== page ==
I thank the hon. Gentleman for his remarks. The work of the Backbench Business Committee is absolutely critical to enable Members to bring forward issues of concern to them. He will know from our conversation yesterday that I am looking at giving him early assurance of time both on the Floor of the House and in Westminster Hall and I will undertake to do that as swiftly as possible.
May I press the Leader of the House a little bit on the energy debate, which is starting in probably less than an hour’s time? I asked her yesterday about what information we would have. The written ministerial statement has not yet been laid; I hope that that will happen shortly. Furthermore, it is usual with a statement that, immediately the Minister making the statement sits down, a hard copy of that statement is distributed to Members. Can I have her assurance that, at the minimum, as soon as the Prime Minister has concluded her speech opening the debate, a hard copy of that speech will be circulated to MPs? It is a very significant announcement. We are expecting tens of billions of pounds, and Members need at least that level of detail to be able to debate it properly in the three-hour debate today.
I thank my right hon. Friend for raising this question both today and yesterday. I am very keen that Members of this House are given all the information they need to be able to fully participate in debates and to scrutinise Government policy. My understanding is that, because it is a general debate, that convention does not apply. However, we have raised this issue with the Department for Business, Energy and Industrial Strategy, and that is the reason why a WMS will be tabled imminently, in good time for the debate this afternoon, and that will contain all the information that colleagues need.
I thank the Leader of the House for her positive response yesterday to my point of order. Will the Government consider having a debate on the private rented sector? It is one of the other key pressures on the cost of living crisis. I am pleased that the Government are—hopefully—about to deal with the energy crisis, but unless we deal with spiralling rents and ongoing evictions, people will suffer this winter. Will the Government bring forward a debate on this matter in Government time?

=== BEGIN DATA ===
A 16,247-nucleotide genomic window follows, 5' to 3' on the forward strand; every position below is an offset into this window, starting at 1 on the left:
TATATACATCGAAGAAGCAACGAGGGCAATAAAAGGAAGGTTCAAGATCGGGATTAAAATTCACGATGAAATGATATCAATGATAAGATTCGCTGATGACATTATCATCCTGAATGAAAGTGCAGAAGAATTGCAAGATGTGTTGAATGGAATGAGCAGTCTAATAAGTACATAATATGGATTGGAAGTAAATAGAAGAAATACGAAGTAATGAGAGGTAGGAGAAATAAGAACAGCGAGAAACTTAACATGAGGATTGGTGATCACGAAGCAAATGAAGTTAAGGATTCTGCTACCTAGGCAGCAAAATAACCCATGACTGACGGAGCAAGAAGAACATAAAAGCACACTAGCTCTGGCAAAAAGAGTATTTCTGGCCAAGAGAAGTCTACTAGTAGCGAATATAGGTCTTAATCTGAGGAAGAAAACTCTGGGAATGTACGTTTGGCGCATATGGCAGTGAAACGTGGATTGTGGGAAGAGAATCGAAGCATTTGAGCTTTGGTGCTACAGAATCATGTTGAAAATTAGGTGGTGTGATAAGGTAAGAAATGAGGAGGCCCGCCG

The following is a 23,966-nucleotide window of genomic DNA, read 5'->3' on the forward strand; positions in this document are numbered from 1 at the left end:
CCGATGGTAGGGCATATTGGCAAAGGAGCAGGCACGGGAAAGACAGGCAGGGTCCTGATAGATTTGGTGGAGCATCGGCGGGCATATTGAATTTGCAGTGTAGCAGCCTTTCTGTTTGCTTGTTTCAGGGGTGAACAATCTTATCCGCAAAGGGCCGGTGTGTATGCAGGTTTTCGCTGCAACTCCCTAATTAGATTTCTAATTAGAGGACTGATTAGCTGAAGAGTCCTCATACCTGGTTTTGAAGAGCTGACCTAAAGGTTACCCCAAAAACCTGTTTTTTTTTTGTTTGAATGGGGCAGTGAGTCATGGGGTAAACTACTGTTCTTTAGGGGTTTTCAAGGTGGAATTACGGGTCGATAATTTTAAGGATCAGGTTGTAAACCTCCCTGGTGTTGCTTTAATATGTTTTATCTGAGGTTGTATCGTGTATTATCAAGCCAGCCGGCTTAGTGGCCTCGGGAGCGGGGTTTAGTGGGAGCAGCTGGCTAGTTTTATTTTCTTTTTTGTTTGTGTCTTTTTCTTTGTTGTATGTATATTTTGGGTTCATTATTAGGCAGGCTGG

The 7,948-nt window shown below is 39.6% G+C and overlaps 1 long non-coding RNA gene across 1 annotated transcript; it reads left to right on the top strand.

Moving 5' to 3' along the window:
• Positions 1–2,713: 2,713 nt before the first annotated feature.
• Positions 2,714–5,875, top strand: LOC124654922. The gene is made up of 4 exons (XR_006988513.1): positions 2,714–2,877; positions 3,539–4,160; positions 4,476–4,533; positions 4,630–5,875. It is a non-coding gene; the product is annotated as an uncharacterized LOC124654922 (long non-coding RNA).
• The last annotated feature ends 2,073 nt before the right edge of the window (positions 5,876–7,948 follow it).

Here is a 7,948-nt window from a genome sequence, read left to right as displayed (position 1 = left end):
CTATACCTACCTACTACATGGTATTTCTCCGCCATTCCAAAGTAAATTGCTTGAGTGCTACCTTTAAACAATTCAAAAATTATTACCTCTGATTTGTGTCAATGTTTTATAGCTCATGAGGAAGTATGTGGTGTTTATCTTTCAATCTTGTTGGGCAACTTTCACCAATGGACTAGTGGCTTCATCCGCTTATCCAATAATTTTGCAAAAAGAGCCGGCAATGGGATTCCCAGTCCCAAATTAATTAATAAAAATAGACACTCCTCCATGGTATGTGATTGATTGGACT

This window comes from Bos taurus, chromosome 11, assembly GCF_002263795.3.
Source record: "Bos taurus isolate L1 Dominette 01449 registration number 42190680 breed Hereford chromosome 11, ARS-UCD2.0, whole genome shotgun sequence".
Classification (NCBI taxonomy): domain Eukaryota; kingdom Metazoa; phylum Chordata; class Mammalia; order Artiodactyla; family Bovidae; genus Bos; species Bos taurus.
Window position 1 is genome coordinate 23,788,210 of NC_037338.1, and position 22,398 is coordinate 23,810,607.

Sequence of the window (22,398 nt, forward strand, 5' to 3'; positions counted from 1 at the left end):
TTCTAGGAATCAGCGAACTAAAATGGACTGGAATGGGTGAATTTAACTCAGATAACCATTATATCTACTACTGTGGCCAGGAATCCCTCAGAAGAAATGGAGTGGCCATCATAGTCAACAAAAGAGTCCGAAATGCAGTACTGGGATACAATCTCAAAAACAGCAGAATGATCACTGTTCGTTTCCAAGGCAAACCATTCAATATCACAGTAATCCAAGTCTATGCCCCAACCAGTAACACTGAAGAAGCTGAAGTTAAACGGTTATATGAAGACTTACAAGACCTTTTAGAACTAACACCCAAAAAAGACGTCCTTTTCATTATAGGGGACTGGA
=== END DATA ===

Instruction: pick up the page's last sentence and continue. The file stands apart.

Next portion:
I thank the hon. Gentleman for his remarks. I would be happy to raise that matter with the Secretary of State. The hon. Gentleman will know from the Prime Minister’s statement that the cost of living and related issues are a priority for this Government, and I will certainly take that up with the relevant Department.
I apologise for being slightly late because I had to hobble here as the result of a sprained ankle.
I hugely congratulate my right hon. Friend on her new post. I speak from experience when I say that it is the most brilliant job, and I am sure she will serve with great distinction. I also say a huge thank you to the hon. Member for Perth and North Perthshire (Pete Wishart). He was brilliant and funny as the Scottish Nationalists’ spokesman all the way through, and I wish his successor much luck, Can my right hon. Friend assure us that she will give them no possibility of doing anything to tear apart our great United Kingdom while she remains Leader of the House?
I hope that is my reputation. On the Government side of the House, we respect the results of referendums.
Last week in my constituency I visited an Afghan family who have been in a hostel for more than 10 months. My constituent has been prevented from earning a living and providing for their family. They have progressed with help from the health service in the form of antidepressants. What they need is the ability to work and to live in a home rather than two rooms. They do not wish to remain dependent on the state and at its mercy. Will the Leader of the House urge the new Home Secretary to make a statement on the Afghan citizens resettlement scheme?